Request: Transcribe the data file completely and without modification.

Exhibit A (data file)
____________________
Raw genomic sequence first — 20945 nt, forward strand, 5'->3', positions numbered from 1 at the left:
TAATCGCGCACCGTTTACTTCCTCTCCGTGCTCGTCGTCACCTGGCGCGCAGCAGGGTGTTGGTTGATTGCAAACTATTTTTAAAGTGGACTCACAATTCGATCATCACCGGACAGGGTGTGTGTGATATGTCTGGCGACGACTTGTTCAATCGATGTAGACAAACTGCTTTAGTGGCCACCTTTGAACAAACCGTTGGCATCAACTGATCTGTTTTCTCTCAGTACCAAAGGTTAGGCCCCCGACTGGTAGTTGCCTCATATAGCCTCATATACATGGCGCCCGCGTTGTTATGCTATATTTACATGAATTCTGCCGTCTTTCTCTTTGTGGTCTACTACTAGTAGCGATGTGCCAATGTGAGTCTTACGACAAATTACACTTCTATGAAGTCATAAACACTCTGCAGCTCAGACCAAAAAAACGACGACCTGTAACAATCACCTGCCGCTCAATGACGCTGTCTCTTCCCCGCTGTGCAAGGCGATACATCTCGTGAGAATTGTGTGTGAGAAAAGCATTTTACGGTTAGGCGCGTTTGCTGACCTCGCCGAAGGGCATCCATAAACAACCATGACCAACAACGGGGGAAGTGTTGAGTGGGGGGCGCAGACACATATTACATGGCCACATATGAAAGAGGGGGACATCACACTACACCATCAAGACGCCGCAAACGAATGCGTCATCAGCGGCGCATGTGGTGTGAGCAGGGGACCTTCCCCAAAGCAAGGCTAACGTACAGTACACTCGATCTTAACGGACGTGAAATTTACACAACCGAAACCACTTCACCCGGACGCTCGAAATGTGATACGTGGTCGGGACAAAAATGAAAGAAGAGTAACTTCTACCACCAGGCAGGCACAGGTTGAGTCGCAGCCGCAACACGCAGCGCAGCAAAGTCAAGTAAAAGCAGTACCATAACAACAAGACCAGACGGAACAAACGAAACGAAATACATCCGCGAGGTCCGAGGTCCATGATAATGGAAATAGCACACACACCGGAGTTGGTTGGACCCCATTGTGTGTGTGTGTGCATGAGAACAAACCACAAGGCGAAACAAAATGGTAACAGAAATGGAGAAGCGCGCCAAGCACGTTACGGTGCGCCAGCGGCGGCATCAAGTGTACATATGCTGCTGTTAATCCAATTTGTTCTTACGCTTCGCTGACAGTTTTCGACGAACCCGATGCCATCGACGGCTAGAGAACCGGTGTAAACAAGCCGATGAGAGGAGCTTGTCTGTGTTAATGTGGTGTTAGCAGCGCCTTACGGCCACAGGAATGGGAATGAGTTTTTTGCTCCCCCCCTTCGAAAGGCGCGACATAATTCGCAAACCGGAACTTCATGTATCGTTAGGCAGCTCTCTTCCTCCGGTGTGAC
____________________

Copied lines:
Raw genomic sequence first — 20945 nt, forward strand, 5'->3', positions numbered from 1 at the left:
TAATCGCGCACCGTTTACTTCCTCTCCGTGCTCGTCGTCACCTGGCGCGCAGCAGGGTGTTGGTTGATTGCAAACTATTTTTAAAGTGGACTCACAATTCGATCATCACCGGACAGGGTGTGTGTGATATGTCTGGCGACGACTTGTTCAATCGATGTAGACAAACTGCTTTAGTGGCCACCTTTGAACAAACCGTTGGCATCAACTGATCTGTTTTCTCTCAGTACCAAAGGTTAGGCCCCCGACTGGTAGTTGCCTCATATAGCCTCATATACATGGCGCCCGCGTTGTTATGCTATATTTACATGAATTCTGCCGTCTTTCTCTTTGTGGTCTACTACTAGTAGCGATGTGCCAATGTGAGTCTTACGACAAATTACACTTCTATGAAGTCATAAACACTCTGCAGCTCAGACCAAAAAAACGACGACCTGTAACAATCACCTGCCGCTCAATGACGCTGTCTCTTCCCCGCTGTGCAAGGCGATACATCTCGTGAGAATTGTGTGTGAGAAAAGCATTTTACGGTTAGGCGCGTTTGCTGACCTCGCCGAAGGGCATCCATAAACAACCATGACCAACAACGGGGGAAGTGTTGAGTGGGGGGCGCAGACACATATTACATGGCCACATATGAAAGAGGGGGACATCACACTACACCATCAAGACGCCGCAAACGAATGCGTCATCAGCGGCGCATGTGGTGTGAGCAGGGGACCTTCCCCAAAGCAAGGCTAACGTACAGTACACTCGATCTTAACGGACGTGAAATTTACACAACCGAAACCACTTCACCCGGACGCTCGAAATGTGATACGTGGTCGGGACAAAAATGAAAGAAGAGTAACTTCTACCACCAGGCAGGCACAGGTTGAGTCGCAGCCGCAACACGCAGCGCAGCAAAGTCAAGTAAAAGCAGTACCATAACAACAAGACCAGACGGAACAAACGAAACGAAATACATCCGCGAGGTCCGAGGTCCATGATAATGGAAATAGCACACACACCGGAGTTGGTTGGACCCCATTGTGTGTGTGTGTGCATGAGAACAAACCACAAGGCGAAACAAAATGGTAACAGAAATGGAGAAGCGCGCCAAGCACGTTACGGTGCGCCAGCGGCGGCATCAAGTGTACATATGCTGCTGTTAATCCAATTTGTTCTTACGCTTCGCTGACAGTTTTCGACGAACCCGATGCCATCGACGGCTAGAGAACCGGTGTAAACAAGCCGATGAGAGGAGCTTGTCTGTGTTAATGTGGTGTTAGCAGCGCCTTACGGCCACAGGAATGGGAATGAGTTTTTTGCTCCCCCCCTTCGAAAGGCGCGACATAATTCGCAAACCGGAACTTCATGTATCGTTAGGCAGCTCTCTTCCTCCGGTGTGAC